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Sunday, 3 December, 2000, 13:35 GMT
Clarke denies leadership challenge
Kenneth Clarke
Kenneth Clarke warns against Euro-sceptic "zealots"
Former Conservative Chancellor Kenneth Clarke has denied reports that he is planning to challenge William Hague for the leadership of the Conservative Party.

Mr Clarke said he had "no intention whatever" of challenging Mr Hague and it was "highly unlikely" he would stand for the leadership under any circumstances.

The short-term electoral consequences and longer term political damage...could be severe

Kenneth Clarke

Writing in The Independent on Sunday, he warned that in-fighting over Europe could doom the party's electoral prospects.

The newspaper also reported that Mr Clarke told a Westminster reception last week he would be ready to stand against party leader William Hague if there were a leadership contest after the next election.

'Witch hunt'

But Mr Clarke, who ran for leadership in 1997 but was defeated by Mr Hague, said later on Sunday: "I categorically deny that I have told anybody on any occasion that I intend to run for leadership of the Conservative Party.

"I have no intention whatever of running for leadership against William Hague. I think it highly unlikely that I will ever run for the leadership of the Conservative Party again."

In Mr Clarke's letter to the newspaper, he accused eurosceptic "zealots" of launching a "witch-hunt" which threatened the whole future of the party.

Former Conservative Party chairman Chris Patten added his voice to Mr Clarke's warning, saying victory for the eurosceptics could end the Tories' chances of ever winning power again.

Mr Patten told BBC1's Breakfast with Frost: "We have got to be a broad church, not a narrow sect. The anti-Europeans had too much of their head in the nineties.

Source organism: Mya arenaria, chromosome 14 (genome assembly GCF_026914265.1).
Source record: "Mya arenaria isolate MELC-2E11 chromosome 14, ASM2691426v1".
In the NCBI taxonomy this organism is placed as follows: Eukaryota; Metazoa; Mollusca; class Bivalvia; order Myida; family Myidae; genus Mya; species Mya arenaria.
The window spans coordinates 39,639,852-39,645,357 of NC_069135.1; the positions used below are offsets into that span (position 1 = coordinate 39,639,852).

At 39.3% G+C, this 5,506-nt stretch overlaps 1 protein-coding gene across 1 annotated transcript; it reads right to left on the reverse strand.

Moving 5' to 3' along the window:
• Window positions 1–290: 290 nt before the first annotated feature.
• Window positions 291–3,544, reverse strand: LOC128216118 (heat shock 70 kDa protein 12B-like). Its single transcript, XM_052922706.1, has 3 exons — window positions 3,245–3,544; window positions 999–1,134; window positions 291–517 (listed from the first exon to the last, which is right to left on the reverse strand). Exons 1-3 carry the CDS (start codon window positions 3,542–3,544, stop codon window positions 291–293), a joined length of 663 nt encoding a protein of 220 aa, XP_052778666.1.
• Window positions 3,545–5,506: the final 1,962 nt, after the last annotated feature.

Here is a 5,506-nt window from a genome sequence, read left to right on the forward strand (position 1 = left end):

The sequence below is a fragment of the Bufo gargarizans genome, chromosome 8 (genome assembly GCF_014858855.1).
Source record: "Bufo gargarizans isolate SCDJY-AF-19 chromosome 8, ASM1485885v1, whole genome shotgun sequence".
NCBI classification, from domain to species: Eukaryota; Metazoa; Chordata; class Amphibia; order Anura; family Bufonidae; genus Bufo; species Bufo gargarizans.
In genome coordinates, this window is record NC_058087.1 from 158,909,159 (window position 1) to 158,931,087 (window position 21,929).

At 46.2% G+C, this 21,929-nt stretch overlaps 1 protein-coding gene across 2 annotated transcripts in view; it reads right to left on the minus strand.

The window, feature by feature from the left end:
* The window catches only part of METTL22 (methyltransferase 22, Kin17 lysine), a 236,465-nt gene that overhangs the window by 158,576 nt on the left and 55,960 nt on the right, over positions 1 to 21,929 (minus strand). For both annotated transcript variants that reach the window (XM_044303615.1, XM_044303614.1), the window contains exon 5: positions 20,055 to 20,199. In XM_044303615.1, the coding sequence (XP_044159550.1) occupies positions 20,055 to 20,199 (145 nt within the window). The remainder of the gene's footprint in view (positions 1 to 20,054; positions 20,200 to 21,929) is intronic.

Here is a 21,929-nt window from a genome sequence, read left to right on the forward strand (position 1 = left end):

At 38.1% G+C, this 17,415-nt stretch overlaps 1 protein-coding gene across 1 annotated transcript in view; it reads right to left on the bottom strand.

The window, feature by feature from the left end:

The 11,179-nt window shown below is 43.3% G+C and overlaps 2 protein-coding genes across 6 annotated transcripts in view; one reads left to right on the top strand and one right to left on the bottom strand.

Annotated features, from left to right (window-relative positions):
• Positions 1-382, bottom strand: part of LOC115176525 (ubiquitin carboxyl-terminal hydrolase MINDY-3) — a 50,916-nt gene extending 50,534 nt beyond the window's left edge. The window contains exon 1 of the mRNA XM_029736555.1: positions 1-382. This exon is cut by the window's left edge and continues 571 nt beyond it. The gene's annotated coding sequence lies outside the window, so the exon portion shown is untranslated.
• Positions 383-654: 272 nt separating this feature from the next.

Tory leader William Hague
Hague defeated Clarke in the leadership battle of 1997

"They helped to destroy the Conservative government and they have been making the running since."

The chairman also said he supported moves by shadow chancellor Michael Portillo to broaden the Tories' appeal to the electorate.

He said: "Unless you reach out to people, you are in opposition forever."

Tory disapproval

Mr Clarke first voiced his concerns because of moves to deselect the pro-European former minister, Ian Taylor, in his Surrey constituency of Esher and Walton.

Local members are due to meet on Monday to decide whether to drop Mr Taylor, their MP for 13 years, as candidate for the next general election.

The Tory leadership has expressed its disapproval of the petition, insisting Tory MPs should be free to express their individual opinions.

Mr Clarke warned the Esher and Walton meeting "could be a key occasion in determining the future nature of the Conservative Party".

"The short-term electoral consequences and longer term political damage that would flow from attempts made by the more extreme Euro-sceptics to force a narrow nationalism onto our MPs could be very severe," he wrote.

With shadow chancellor Michael Portillo stating he had no intention to run for party leader earlier in the week, it was believed it could leave the door open for Mr Clarke to try again.

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See also:

01 Dec 00 | UK Politics
Setting the scene for a second term
30 Nov 00 | UK Politics
Blair gets poll boost
03 Oct 00 | Conservatives
Portillo's 'euro-nonsense' - Clarke
07 Sep 00 | UK Politics
Heseltine: Bring back Clarke
17 Jul 00 | UK Politics
Euro worth the 'risk' - Clarke
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